About Permaculture

Permaculture is the sustainable design of agricultural ecosystems, which have diversity, stability and resilience. It fits very closely and enhances the JANEEMO model of trees for food, fuel, medicine and income. As well as planting trees and shrubs of different heights with complementary growing patterns and nutrients, the system also maximises water conservation and the use of natural fertilisers and pesticides.


Permaculture is guided by a set of ethics, which take responsibility for the environment, for benefits now and in the future.


Permaculture practices include:


Zones: these are a way of organizing design elements in a human environment on the basis of the frequency of human use and plant or animal needs. Frequently manipulated or harvested elements of the design are located close to the house in zones 1 and 2. Less frequently used or manipulated elements, and elements that benefit from isolation (such as wild species) are farther away. Zone strategy involves positioning things appropriately.


‘Layers’: A mature ecosystem has a huge number of relationships between its component parts: trees, understory, ground cover, soil, fungi, insects and animals. Because plants grow to different heights, a diverse community of life is able to grow in a relatively small space, as each layer is stacked one on top of another.


Supportive guilds: a term used to describe plants and animals that work supportively together, mimicking natural forest systems. The end goal is to have a garden that requires little or no ongoing human maintenance or resource inputs. Finding those plants or animals that complement each other, is the first step in designing a coherent system. Good guilds should have: food and products for humans; food for the soil; groundcovers; diggers; protectors; climbers and supporters.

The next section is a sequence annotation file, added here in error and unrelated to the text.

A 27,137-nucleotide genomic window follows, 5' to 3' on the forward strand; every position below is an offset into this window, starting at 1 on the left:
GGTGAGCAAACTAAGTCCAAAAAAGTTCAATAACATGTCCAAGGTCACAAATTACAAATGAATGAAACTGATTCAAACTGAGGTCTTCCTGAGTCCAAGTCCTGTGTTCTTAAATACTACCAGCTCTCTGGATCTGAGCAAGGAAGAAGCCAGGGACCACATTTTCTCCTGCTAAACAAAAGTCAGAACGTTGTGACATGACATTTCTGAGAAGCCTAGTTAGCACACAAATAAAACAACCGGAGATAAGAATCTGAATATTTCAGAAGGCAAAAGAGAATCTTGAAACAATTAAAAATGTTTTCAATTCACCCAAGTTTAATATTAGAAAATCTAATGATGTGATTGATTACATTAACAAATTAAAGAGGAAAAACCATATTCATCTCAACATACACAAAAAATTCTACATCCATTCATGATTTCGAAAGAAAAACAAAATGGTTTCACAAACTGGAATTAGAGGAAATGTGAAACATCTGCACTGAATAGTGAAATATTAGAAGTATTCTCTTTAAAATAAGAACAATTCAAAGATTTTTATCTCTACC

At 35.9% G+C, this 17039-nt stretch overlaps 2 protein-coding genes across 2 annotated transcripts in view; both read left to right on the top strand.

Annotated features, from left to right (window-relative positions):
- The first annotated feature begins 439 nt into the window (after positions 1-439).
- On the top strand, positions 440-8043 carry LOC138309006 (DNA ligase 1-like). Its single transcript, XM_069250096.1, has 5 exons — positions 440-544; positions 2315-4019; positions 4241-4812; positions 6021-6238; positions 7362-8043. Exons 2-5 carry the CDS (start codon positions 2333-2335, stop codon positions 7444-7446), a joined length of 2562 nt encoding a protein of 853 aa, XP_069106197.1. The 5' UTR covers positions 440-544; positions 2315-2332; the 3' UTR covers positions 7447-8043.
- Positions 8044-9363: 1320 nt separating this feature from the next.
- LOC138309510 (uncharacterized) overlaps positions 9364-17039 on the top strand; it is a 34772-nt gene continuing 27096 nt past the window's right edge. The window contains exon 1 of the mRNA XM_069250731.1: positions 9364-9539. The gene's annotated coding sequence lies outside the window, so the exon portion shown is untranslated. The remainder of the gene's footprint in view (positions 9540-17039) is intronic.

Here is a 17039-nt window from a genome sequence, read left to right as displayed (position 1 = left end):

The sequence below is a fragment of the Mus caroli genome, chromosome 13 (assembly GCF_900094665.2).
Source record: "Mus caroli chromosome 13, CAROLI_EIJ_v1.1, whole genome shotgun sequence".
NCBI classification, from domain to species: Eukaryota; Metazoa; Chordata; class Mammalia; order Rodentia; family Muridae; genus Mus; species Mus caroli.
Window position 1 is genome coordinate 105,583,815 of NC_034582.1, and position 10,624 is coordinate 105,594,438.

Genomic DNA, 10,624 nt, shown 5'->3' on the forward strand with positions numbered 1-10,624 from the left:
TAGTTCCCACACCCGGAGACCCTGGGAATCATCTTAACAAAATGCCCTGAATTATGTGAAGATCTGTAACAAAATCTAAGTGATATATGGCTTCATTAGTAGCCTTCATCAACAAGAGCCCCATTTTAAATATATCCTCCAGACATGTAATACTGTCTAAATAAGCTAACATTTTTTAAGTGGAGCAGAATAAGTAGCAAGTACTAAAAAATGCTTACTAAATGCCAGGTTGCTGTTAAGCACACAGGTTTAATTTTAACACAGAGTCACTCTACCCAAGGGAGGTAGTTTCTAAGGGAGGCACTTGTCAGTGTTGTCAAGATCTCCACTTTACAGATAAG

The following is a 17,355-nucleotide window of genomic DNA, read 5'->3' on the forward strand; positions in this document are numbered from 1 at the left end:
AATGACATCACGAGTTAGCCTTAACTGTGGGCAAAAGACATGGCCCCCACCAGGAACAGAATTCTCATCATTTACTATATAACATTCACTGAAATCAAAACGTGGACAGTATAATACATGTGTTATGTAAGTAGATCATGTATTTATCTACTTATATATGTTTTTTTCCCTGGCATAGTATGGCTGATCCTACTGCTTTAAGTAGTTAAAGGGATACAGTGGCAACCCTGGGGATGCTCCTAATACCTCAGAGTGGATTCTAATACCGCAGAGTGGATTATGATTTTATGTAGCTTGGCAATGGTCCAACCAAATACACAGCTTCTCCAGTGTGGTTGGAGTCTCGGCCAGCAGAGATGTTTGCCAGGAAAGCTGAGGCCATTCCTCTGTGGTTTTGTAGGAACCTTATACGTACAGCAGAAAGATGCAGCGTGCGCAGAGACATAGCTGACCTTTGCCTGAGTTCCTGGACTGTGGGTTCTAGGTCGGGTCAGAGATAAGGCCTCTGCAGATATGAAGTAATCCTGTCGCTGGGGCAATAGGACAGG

Conserving water resources: using water from boreholes, in bathing areas, and near washing stations. Stopping water with swales and bunds, Spreading water along land contours, Sinking water into the soil, Shading land using trees, and mulching to ensure water stays in the soil


Making patterns: all things, even the wind, the waves and the Earth moving around the Sun, form patterns. In pattern application, permaculture designers are encouraged to develop an awareness of the patterns that exist in nature (and how these function) and how they can be utilized to satisfy the specific design needs of a specific site.


The edge effect: is the ecological effect of placing contrasting environments side-by-side. It is said that where vastly differing systems meet, there is an intense area of productivity and useful connections. An example of this is the coast, which meets a disproportionate percentage of human and animal needs. By using spirals and wavy lines this effect may be used in gardens in e.g. herb gardens or ponds